A robotics innovation from Jaime Fernández Fisac's lab will receive university funding to aid in the transition from early-stage research into real-world products and services.
The Intellectual Property (IP) Accelerator Fund, which recently celebrated its tenth anniversary, provides support to researchers who have made a discovery but need to conduct extra studies to demonstrate that the discovery can meet a societal need. Such studies drive the research forward and can be essential for attracting outside investment and funding from government small-business programs.
Through the Fund, University researchers can receive up to $100,000 for prototyping, experiments and other efforts that advance the state of the technology and demonstrate the value of a discovery.
Jaime Fernández Fisac, assistant professor of electrical and computer engineering, along with Robert Shi, who earned his master’s in electrical and computer engineering in 2022, and their team are developing a new robotic system to deliver packages from delivery vehicles to customers’ doorsteps, aiming to double the package-delivery efficiency of human drivers by 2030. The design combines two commonly used modes of robot mobility, legs and wheels, allowing robots to strategically navigate both flat terrain and stairs.
Projects are selected for funding following a competitive application process that includes peer review and evaluation based on scientific and technical merit, innovation and novelty, the ability of the technology to meet a market or societal need, and the potential for public benefit.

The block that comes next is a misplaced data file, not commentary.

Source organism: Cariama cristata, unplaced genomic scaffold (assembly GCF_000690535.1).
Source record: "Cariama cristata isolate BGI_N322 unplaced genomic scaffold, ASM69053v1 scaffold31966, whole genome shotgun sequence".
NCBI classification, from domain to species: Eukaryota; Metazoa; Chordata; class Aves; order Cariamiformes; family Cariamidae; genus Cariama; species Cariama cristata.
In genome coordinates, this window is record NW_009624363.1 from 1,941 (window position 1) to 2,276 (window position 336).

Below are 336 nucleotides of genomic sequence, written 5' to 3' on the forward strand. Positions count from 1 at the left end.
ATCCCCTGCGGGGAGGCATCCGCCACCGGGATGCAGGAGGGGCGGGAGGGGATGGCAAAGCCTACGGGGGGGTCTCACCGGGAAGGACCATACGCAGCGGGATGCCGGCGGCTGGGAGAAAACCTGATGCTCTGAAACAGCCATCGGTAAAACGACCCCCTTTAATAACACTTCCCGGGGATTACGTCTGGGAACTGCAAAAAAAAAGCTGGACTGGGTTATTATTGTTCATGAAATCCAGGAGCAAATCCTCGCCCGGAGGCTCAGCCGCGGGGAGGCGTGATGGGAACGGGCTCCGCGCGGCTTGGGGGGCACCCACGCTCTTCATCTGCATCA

Numerous organizations are working to address the “last-mile delivery problem,” which involves transporting goods from a distribution hub to the final destination, considered the most expensive and time-consuming step. The team tackles the problem by focusing on the transportation of goods from the sidewalk to the customer’s doorstep. The robots are designed to work with delivery vans that will transport, dispatch and retrieve delivery robots along a route, increasing delivery efficiency. The design is composed of two identical, separable pieces with removable wheels and legs. The device’s adjustable dimensions make it adaptable for environmental conditions, and the ease of disassembly decreases maintenance cost and complexity. The IP Accelerator award will enable the researchers to build prototypes that demonstrate the devices’ potential to optimize delivery.
Editor's note: This story was adapted from a longer story that includes information on all six of this year's IP Accelerator Fund projects.